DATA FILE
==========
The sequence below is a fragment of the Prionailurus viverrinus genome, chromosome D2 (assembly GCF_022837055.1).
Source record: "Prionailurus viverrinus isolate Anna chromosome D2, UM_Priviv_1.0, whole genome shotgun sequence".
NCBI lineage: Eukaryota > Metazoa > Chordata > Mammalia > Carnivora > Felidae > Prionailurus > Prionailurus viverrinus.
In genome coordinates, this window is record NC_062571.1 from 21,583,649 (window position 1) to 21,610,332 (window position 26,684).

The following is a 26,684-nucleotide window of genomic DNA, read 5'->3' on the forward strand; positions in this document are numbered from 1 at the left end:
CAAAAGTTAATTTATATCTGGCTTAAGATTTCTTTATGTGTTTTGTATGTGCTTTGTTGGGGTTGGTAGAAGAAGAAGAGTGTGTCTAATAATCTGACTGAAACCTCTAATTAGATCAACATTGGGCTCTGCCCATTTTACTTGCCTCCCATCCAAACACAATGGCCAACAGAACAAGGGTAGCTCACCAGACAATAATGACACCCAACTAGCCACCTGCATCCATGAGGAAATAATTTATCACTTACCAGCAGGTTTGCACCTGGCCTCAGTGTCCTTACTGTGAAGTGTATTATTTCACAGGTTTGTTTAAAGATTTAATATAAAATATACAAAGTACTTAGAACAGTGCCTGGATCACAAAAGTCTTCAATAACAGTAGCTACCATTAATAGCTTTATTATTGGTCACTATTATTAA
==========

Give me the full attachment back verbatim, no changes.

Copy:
The sequence below is a fragment of the Prionailurus viverrinus genome, chromosome D2 (assembly GCF_022837055.1).
Source record: "Prionailurus viverrinus isolate Anna chromosome D2, UM_Priviv_1.0, whole genome shotgun sequence".
NCBI lineage: Eukaryota > Metazoa > Chordata > Mammalia > Carnivora > Felidae > Prionailurus > Prionailurus viverrinus.
In genome coordinates, this window is record NC_062571.1 from 21,583,649 (window position 1) to 21,610,332 (window position 26,684).

The following is a 26,684-nucleotide window of genomic DNA, read 5'->3' on the forward strand; positions in this document are numbered from 1 at the left end:
CAAAAGTTAATTTATATCTGGCTTAAGATTTCTTTATGTGTTTTGTATGTGCTTTGTTGGGGTTGGTAGAAGAAGAAGAGTGTGTCTAATAATCTGACTGAAACCTCTAATTAGATCAACATTGGGCTCTGCCCATTTTACTTGCCTCCCATCCAAACACAATGGCCAACAGAACAAGGGTAGCTCACCAGACAATAATGACACCCAACTAGCCACCTGCATCCATGAGGAAATAATTTATCACTTACCAGCAGGTTTGCACCTGGCCTCAGTGTCCTTACTGTGAAGTGTATTATTTCACAGGTTTGTTTAAAGATTTAATATAAAATATACAAAGTACTTAGAACAGTGCCTGGATCACAAAAGTCTTCAATAACAGTAGCTACCATTAATAGCTTTATTATTGGTCACTATTATTAA